For patients with GIST, the imatinib mesylate (Glivec, Novartis Pharma, Basel, Switzerland) (Heinrich et al, 2003) is the first line drug and sunitinib as the second line drug. Sunitinib is an anti-angiogenesis agent by virtue of targeting multiple tyrosine kinases, including the vascular endothelial growth factor receptors (VEGFR). With these target drugs, the survival of advanced GIST patients is prominently prolonged (Lamba, Ambrale, Lee, Gupta, Rafiyath, & Liu D, 2012). The median overall survival (OS) of advanced GIST patients increased from 18 to 57 months with imatinib therapy (Blanke et al, 2008).
- Change in Symptom Severity Scale (SSS) [ Time Frame: Patients will be assessed before taking first targeted therapy and 1st, 2nd, 3rd, 6th, 12th month (T1-T6, respectively) ]The 43-item Symptom Severity Scale (SSS) was modified from the Symptom Distress Scale (SDS) (McCorkle & Young, 1978). The SSS aims to assess the level of symptom severity with Each item scored from 0 to 10 (0 = do not have the problem at all, 10 = the most severity that I have ever experienced). The higher the score indicated the higher the symptom severity. The SSS has been used in the previous study and had good reliability and validity (Chen, Liao, Lin, Chang, & Lai, 2009; Lai et al., 2003; Shun et al., 2008).
- Change in Hospital Anxiety and Depression Scale (HADS) - Depression Subscale [ Time Frame: Patients will be assessed before taking first targeted therapy and 1st, 2nd, 3rd, 6th, 12th month (T1-T6, respectively) ]We will use 14-item HADS to assess patients' anxiety and depression (Zigmond & Snaith, 1983). The HADS has 7 items that measure anxiety and 7 that measure depression. The total score of each subscale is ranged from 0 to 21 with a higher score indicating a higher level of anxiety and depression. The Taiwanese version of HADS has been developed and validated showed promising psychometrics (Chen et al., 2010; Cheng, Hao, Lin, & Yeh, 2000).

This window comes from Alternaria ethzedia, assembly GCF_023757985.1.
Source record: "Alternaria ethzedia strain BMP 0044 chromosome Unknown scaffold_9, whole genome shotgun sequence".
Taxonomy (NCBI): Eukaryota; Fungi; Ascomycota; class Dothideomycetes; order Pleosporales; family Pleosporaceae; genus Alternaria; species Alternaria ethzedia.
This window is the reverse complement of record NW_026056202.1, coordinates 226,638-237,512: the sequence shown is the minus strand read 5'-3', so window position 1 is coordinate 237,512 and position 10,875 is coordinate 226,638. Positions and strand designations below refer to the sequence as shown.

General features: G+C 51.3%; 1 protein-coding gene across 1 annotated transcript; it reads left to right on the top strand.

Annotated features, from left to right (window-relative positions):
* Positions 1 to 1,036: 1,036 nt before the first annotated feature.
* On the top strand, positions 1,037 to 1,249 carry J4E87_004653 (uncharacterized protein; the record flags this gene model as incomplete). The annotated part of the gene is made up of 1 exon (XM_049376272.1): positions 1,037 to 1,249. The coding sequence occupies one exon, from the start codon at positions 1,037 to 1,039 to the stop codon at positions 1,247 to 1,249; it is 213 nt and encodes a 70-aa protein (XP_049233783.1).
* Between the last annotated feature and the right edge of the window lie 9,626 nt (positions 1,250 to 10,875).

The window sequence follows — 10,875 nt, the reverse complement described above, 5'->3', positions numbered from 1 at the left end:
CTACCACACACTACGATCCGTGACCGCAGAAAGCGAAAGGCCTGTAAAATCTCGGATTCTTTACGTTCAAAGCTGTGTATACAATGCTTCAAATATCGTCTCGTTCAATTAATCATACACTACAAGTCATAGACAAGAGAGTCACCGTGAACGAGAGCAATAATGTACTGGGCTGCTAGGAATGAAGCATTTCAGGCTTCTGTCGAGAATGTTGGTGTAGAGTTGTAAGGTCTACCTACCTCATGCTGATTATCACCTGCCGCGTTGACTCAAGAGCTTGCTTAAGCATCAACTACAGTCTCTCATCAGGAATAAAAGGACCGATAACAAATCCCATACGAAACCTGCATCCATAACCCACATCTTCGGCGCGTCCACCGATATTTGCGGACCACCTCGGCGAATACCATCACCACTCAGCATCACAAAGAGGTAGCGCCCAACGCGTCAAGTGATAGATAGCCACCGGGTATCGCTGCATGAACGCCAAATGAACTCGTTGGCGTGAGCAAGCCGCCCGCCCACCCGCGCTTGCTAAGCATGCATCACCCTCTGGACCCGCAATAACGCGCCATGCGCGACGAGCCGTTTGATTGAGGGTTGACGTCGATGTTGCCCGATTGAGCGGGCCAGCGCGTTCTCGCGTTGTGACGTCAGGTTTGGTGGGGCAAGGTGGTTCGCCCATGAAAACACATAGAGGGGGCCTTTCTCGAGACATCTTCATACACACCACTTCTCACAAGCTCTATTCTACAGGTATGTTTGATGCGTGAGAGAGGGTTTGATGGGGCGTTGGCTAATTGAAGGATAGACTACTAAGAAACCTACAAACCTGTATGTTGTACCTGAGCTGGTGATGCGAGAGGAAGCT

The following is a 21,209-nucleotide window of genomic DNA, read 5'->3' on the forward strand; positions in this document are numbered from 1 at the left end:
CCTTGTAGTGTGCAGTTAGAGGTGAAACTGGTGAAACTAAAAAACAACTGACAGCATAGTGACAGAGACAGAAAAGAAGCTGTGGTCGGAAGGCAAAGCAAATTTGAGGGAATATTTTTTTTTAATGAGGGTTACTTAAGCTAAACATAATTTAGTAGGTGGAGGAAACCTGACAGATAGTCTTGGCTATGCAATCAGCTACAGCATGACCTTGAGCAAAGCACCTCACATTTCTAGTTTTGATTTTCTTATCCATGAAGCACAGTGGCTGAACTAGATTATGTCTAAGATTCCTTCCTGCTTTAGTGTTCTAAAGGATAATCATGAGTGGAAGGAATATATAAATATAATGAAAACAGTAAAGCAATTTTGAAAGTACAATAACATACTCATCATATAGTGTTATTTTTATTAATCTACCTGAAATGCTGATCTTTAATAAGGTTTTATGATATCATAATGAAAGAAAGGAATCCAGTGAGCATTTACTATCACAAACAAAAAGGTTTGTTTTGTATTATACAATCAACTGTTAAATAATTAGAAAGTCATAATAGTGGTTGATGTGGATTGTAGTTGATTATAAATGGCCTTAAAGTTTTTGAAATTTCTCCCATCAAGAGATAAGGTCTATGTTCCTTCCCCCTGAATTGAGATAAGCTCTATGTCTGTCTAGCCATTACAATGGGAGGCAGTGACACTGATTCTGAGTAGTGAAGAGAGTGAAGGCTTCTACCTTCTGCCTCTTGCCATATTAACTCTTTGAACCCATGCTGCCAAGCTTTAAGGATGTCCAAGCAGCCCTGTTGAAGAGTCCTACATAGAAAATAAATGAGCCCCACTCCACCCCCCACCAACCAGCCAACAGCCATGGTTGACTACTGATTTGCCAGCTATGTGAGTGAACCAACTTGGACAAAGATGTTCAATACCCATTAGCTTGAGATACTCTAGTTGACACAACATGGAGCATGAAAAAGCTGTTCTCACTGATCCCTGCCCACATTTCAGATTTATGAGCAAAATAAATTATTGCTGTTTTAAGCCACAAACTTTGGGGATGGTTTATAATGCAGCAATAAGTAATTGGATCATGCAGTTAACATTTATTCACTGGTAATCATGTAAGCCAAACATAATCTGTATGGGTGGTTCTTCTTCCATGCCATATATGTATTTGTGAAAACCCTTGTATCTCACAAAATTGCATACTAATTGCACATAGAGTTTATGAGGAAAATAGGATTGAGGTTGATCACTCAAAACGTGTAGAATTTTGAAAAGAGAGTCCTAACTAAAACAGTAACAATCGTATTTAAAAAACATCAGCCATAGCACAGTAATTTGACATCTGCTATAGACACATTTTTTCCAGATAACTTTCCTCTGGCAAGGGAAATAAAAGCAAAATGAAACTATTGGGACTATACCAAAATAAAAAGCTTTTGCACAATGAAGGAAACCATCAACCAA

- Change in Fear of Cancer Recurrence Index-42 (FCRI-42) [ Time Frame: Patients will be assessed before taking first targeted therapy and 1st, 2nd, 3rd, 6th, 12th month (T1-T6, respectively) ]The 42-item FCRI will be used to measure patients' self-reported fear of cancer recurrence (Simard & Savard, 2009) and it currently has been applied to several kinds of cancer populations (Simard & Savard, 2009). FCRI measures seven dimensions of fear of cancer recurrence. It is a five-point Likert's scale (0-4 for each item, scoring from 0 to 168 for total scale) and generally with higher scores indicates higher fear of recurrence. The Chinese version has been translated and validated in PI's on-going early-stage lung cancer study and proved to be psychometrically satisfied.
- Change in WHO Disability Assessment Schedule 2.0 (WHO DAS 2.0) - Cognition and Life Activity Subscales [ Time Frame: Patients will be assessed before taking first targeted therapy and 1st, 2nd, 3rd, 6th, 12th month (T1-T6, respectively) ]WHODAS 2.0 has been developed based on the International Classification of Functioning, Disability, and Health (ICF) published by the World Health Organization (WHO) in 2001. In this study, we particularly apply the 6-item cognition subscale which to assess a person's cognition and thinking abilities. In addition, the 8-item life activities subscale will assess changes in life activities after having cancer and taking targeted therapy. Each scale of subscale was standardized from 0 to 100, with a higher score indicating higher limitation in daily life. The Chinese version has been tested of its psychometrics in chronic illness patients and found to be reliable (Chi et al., 2014; Chiu et al., 2014; Yen et al., 2014).